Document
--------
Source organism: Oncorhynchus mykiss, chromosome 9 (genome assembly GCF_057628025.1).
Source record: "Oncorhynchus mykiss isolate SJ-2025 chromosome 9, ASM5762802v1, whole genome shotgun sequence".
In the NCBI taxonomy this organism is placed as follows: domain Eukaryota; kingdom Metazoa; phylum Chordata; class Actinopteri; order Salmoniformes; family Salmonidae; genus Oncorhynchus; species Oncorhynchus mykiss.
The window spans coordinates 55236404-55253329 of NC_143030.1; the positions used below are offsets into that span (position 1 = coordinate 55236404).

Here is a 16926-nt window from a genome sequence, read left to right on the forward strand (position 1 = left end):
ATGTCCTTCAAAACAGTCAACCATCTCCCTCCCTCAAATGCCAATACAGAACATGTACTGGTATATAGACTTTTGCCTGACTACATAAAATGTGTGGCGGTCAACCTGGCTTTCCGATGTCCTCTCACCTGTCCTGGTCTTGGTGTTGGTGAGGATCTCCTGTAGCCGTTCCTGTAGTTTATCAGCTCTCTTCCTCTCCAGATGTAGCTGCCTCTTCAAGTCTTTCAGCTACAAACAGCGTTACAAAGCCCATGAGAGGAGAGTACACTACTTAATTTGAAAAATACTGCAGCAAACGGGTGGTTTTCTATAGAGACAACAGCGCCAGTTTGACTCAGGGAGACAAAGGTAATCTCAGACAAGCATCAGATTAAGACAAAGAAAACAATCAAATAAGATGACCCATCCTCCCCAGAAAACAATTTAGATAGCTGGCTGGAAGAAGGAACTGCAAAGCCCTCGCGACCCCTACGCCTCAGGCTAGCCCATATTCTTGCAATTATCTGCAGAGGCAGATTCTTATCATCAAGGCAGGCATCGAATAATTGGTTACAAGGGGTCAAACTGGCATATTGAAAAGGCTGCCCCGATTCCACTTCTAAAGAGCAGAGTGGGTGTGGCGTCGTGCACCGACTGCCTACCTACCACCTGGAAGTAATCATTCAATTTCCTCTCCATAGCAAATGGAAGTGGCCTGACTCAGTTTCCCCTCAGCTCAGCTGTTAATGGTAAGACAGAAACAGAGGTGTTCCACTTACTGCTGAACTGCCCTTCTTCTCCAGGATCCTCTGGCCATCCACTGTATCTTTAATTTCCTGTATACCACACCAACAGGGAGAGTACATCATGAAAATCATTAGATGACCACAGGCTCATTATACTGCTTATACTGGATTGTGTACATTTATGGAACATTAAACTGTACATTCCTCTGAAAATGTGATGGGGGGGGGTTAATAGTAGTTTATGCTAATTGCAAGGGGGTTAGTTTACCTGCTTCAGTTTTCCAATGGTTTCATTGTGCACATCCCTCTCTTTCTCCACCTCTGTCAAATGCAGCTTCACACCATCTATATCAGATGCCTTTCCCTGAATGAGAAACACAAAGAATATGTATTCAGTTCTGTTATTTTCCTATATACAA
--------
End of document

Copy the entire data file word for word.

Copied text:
Source organism: Oncorhynchus mykiss, chromosome 9 (genome assembly GCF_057628025.1).
Source record: "Oncorhynchus mykiss isolate SJ-2025 chromosome 9, ASM5762802v1, whole genome shotgun sequence".
In the NCBI taxonomy this organism is placed as follows: domain Eukaryota; kingdom Metazoa; phylum Chordata; class Actinopteri; order Salmoniformes; family Salmonidae; genus Oncorhynchus; species Oncorhynchus mykiss.
The window spans coordinates 55236404-55253329 of NC_143030.1; the positions used below are offsets into that span (position 1 = coordinate 55236404).

Here is a 16926-nt window from a genome sequence, read left to right on the forward strand (position 1 = left end):
ATGTCCTTCAAAACAGTCAACCATCTCCCTCCCTCAAATGCCAATACAGAACATGTACTGGTATATAGACTTTTGCCTGACTACATAAAATGTGTGGCGGTCAACCTGGCTTTCCGATGTCCTCTCACCTGTCCTGGTCTTGGTGTTGGTGAGGATCTCCTGTAGCCGTTCCTGTAGTTTATCAGCTCTCTTCCTCTCCAGATGTAGCTGCCTCTTCAAGTCTTTCAGCTACAAACAGCGTTACAAAGCCCATGAGAGGAGAGTACACTACTTAATTTGAAAAATACTGCAGCAAACGGGTGGTTTTCTATAGAGACAACAGCGCCAGTTTGACTCAGGGAGACAAAGGTAATCTCAGACAAGCATCAGATTAAGACAAAGAAAACAATCAAATAAGATGACCCATCCTCCCCAGAAAACAATTTAGATAGCTGGCTGGAAGAAGGAACTGCAAAGCCCTCGCGACCCCTACGCCTCAGGCTAGCCCATATTCTTGCAATTATCTGCAGAGGCAGATTCTTATCATCAAGGCAGGCATCGAATAATTGGTTACAAGGGGTCAAACTGGCATATTGAAAAGGCTGCCCCGATTCCACTTCTAAAGAGCAGAGTGGGTGTGGCGTCGTGCACCGACTGCCTACCTACCACCTGGAAGTAATCATTCAATTTCCTCTCCATAGCAAATGGAAGTGGCCTGACTCAGTTTCCCCTCAGCTCAGCTGTTAATGGTAAGACAGAAACAGAGGTGTTCCACTTACTGCTGAACTGCCCTTCTTCTCCAGGATCCTCTGGCCATCCACTGTATCTTTAATTTCCTGTATACCACACCAACAGGGAGAGTACATCATGAAAATCATTAGATGACCACAGGCTCATTATACTGCTTATACTGGATTGTGTACATTTATGGAACATTAAACTGTACATTCCTCTGAAAATGTGATGGGGGGGGGTTAATAGTAGTTTATGCTAATTGCAAGGGGGTTAGTTTACCTGCTTCAGTTTTCCAATGGTTTCATTGTGCACATCCCTCTCTTTCTCCACCTCTGTCAAATGCAGCTTCACACCATCTATATCAGATGCCTTTCCCTGAATGAGAAACACAAAGAATATGTATTCAGTTCTGTTATTTTCCTATATACAA